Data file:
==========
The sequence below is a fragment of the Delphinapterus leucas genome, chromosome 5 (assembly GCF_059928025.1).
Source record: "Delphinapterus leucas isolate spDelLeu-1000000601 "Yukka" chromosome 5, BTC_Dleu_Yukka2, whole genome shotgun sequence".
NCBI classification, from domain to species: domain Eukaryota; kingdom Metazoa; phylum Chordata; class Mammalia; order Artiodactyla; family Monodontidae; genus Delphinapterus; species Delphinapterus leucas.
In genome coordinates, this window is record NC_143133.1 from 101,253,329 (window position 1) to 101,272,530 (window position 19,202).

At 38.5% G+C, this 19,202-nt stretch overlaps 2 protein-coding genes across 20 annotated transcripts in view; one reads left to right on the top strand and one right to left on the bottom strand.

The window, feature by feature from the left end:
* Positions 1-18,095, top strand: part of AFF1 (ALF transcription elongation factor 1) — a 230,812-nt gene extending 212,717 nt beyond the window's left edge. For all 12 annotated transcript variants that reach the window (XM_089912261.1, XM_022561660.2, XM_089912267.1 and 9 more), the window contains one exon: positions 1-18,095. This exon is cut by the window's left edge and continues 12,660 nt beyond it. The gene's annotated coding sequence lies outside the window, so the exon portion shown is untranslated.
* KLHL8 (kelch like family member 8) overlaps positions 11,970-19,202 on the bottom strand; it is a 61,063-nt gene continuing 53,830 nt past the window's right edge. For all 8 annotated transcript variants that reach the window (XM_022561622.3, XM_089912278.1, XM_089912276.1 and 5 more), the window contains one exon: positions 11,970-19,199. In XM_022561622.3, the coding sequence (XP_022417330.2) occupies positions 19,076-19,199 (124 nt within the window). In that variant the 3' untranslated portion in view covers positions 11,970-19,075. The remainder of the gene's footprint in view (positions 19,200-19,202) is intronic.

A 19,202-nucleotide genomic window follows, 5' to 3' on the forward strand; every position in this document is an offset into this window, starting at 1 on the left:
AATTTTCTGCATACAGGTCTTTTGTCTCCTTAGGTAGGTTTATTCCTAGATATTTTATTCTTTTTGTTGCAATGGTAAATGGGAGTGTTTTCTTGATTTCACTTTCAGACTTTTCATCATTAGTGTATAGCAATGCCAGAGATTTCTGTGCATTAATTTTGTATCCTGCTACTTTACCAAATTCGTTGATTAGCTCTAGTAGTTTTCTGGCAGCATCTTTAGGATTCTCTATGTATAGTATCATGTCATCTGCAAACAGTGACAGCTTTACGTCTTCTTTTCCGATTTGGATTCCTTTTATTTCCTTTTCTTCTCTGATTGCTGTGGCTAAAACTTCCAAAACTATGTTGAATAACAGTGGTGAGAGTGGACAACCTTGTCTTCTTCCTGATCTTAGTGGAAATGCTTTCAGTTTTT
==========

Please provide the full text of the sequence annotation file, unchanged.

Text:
The sequence below is a fragment of the Delphinapterus leucas genome, chromosome 5 (assembly GCF_059928025.1).
Source record: "Delphinapterus leucas isolate spDelLeu-1000000601 "Yukka" chromosome 5, BTC_Dleu_Yukka2, whole genome shotgun sequence".
NCBI classification, from domain to species: domain Eukaryota; kingdom Metazoa; phylum Chordata; class Mammalia; order Artiodactyla; family Monodontidae; genus Delphinapterus; species Delphinapterus leucas.
In genome coordinates, this window is record NC_143133.1 from 101,253,329 (window position 1) to 101,272,530 (window position 19,202).

At 38.5% G+C, this 19,202-nt stretch overlaps 2 protein-coding genes across 20 annotated transcripts in view; one reads left to right on the top strand and one right to left on the bottom strand.

The window, feature by feature from the left end:
* Positions 1-18,095, top strand: part of AFF1 (ALF transcription elongation factor 1) — a 230,812-nt gene extending 212,717 nt beyond the window's left edge. For all 12 annotated transcript variants that reach the window (XM_089912261.1, XM_022561660.2, XM_089912267.1 and 9 more), the window contains one exon: positions 1-18,095. This exon is cut by the window's left edge and continues 12,660 nt beyond it. The gene's annotated coding sequence lies outside the window, so the exon portion shown is untranslated.
* KLHL8 (kelch like family member 8) overlaps positions 11,970-19,202 on the bottom strand; it is a 61,063-nt gene continuing 53,830 nt past the window's right edge. For all 8 annotated transcript variants that reach the window (XM_022561622.3, XM_089912278.1, XM_089912276.1 and 5 more), the window contains one exon: positions 11,970-19,199. In XM_022561622.3, the coding sequence (XP_022417330.2) occupies positions 19,076-19,199 (124 nt within the window). In that variant the 3' untranslated portion in view covers positions 11,970-19,075. The remainder of the gene's footprint in view (positions 19,200-19,202) is intronic.

A 19,202-nucleotide genomic window follows, 5' to 3' on the forward strand; every position in this document is an offset into this window, starting at 1 on the left:
AATTTTCTGCATACAGGTCTTTTGTCTCCTTAGGTAGGTTTATTCCTAGATATTTTATTCTTTTTGTTGCAATGGTAAATGGGAGTGTTTTCTTGATTTCACTTTCAGACTTTTCATCATTAGTGTATAGCAATGCCAGAGATTTCTGTGCATTAATTTTGTATCCTGCTACTTTACCAAATTCGTTGATTAGCTCTAGTAGTTTTCTGGCAGCATCTTTAGGATTCTCTATGTATAGTATCATGTCATCTGCAAACAGTGACAGCTTTACGTCTTCTTTTCCGATTTGGATTCCTTTTATTTCCTTTTCTTCTCTGATTGCTGTGGCTAAAACTTCCAAAACTATGTTGAATAACAGTGGTGAGAGTGGACAACCTTGTCTTCTTCCTGATCTTAGTGGAAATGCTTTCAGTTTTT